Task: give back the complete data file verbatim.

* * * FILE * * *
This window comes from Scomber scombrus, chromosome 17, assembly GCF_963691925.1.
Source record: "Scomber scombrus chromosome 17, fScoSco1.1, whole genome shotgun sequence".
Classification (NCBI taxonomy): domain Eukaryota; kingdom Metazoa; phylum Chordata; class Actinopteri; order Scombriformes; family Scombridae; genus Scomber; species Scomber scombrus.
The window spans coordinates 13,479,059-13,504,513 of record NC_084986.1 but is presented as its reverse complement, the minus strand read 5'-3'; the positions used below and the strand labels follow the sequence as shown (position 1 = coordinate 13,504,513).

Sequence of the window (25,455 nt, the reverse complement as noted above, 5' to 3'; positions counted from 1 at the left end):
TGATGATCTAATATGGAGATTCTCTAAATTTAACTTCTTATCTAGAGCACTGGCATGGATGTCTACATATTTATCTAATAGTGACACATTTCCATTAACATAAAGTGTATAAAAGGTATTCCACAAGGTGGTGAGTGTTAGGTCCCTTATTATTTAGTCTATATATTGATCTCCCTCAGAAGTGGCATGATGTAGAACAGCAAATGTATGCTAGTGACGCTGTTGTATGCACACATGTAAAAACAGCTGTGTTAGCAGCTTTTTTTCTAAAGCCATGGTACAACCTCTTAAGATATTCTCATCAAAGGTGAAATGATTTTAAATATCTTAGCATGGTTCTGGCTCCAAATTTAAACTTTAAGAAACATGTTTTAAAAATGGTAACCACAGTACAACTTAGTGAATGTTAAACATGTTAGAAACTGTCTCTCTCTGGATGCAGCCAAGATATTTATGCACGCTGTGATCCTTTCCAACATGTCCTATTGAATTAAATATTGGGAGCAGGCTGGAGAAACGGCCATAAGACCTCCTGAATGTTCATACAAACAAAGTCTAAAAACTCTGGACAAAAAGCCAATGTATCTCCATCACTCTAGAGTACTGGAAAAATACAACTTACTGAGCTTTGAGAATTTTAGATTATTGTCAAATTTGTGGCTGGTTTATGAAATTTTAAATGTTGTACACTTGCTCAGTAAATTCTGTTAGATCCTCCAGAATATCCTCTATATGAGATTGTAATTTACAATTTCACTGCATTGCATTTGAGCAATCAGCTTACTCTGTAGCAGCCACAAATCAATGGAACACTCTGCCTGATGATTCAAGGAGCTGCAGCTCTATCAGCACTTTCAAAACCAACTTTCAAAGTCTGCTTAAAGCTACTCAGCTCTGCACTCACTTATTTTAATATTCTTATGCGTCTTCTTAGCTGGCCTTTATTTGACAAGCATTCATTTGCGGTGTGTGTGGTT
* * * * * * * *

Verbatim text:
This window comes from Scomber scombrus, chromosome 17, assembly GCF_963691925.1.
Source record: "Scomber scombrus chromosome 17, fScoSco1.1, whole genome shotgun sequence".
Classification (NCBI taxonomy): domain Eukaryota; kingdom Metazoa; phylum Chordata; class Actinopteri; order Scombriformes; family Scombridae; genus Scomber; species Scomber scombrus.
The window spans coordinates 13,479,059-13,504,513 of record NC_084986.1 but is presented as its reverse complement, the minus strand read 5'-3'; the positions used below and the strand labels follow the sequence as shown (position 1 = coordinate 13,504,513).

Sequence of the window (25,455 nt, the reverse complement as noted above, 5' to 3'; positions counted from 1 at the left end):
TGATGATCTAATATGGAGATTCTCTAAATTTAACTTCTTATCTAGAGCACTGGCATGGATGTCTACATATTTATCTAATAGTGACACATTTCCATTAACATAAAGTGTATAAAAGGTATTCCACAAGGTGGTGAGTGTTAGGTCCCTTATTATTTAGTCTATATATTGATCTCCCTCAGAAGTGGCATGATGTAGAACAGCAAATGTATGCTAGTGACGCTGTTGTATGCACACATGTAAAAACAGCTGTGTTAGCAGCTTTTTTTCTAAAGCCATGGTACAACCTCTTAAGATATTCTCATCAAAGGTGAAATGATTTTAAATATCTTAGCATGGTTCTGGCTCCAAATTTAAACTTTAAGAAACATGTTTTAAAAATGGTAACCACAGTACAACTTAGTGAATGTTAAACATGTTAGAAACTGTCTCTCTCTGGATGCAGCCAAGATATTTATGCACGCTGTGATCCTTTCCAACATGTCCTATTGAATTAAATATTGGGAGCAGGCTGGAGAAACGGCCATAAGACCTCCTGAATGTTCATACAAACAAAGTCTAAAAACTCTGGACAAAAAGCCAATGTATCTCCATCACTCTAGAGTACTGGAAAAATACAACTTACTGAGCTTTGAGAATTTTAGATTATTGTCAAATTTGTGGCTGGTTTATGAAATTTTAAATGTTGTACACTTGCTCAGTAAATTCTGTTAGATCCTCCAGAATATCCTCTATATGAGATTGTAATTTACAATTTCACTGCATTGCATTTGAGCAATCAGCTTACTCTGTAGCAGCCACAAATCAATGGAACACTCTGCCTGATGATTCAAGGAGCTGCAGCTCTATCAGCACTTTCAAAACCAACTTTCAAAGTCTGCTTAAAGCTACTCAGCTCTGCACTCACTTATTTTAATATTCTTATGCGTCTTCTTAGCTGGCCTTTATTTGACAAGCATTCATTTGCGGTGTGTGTGGTT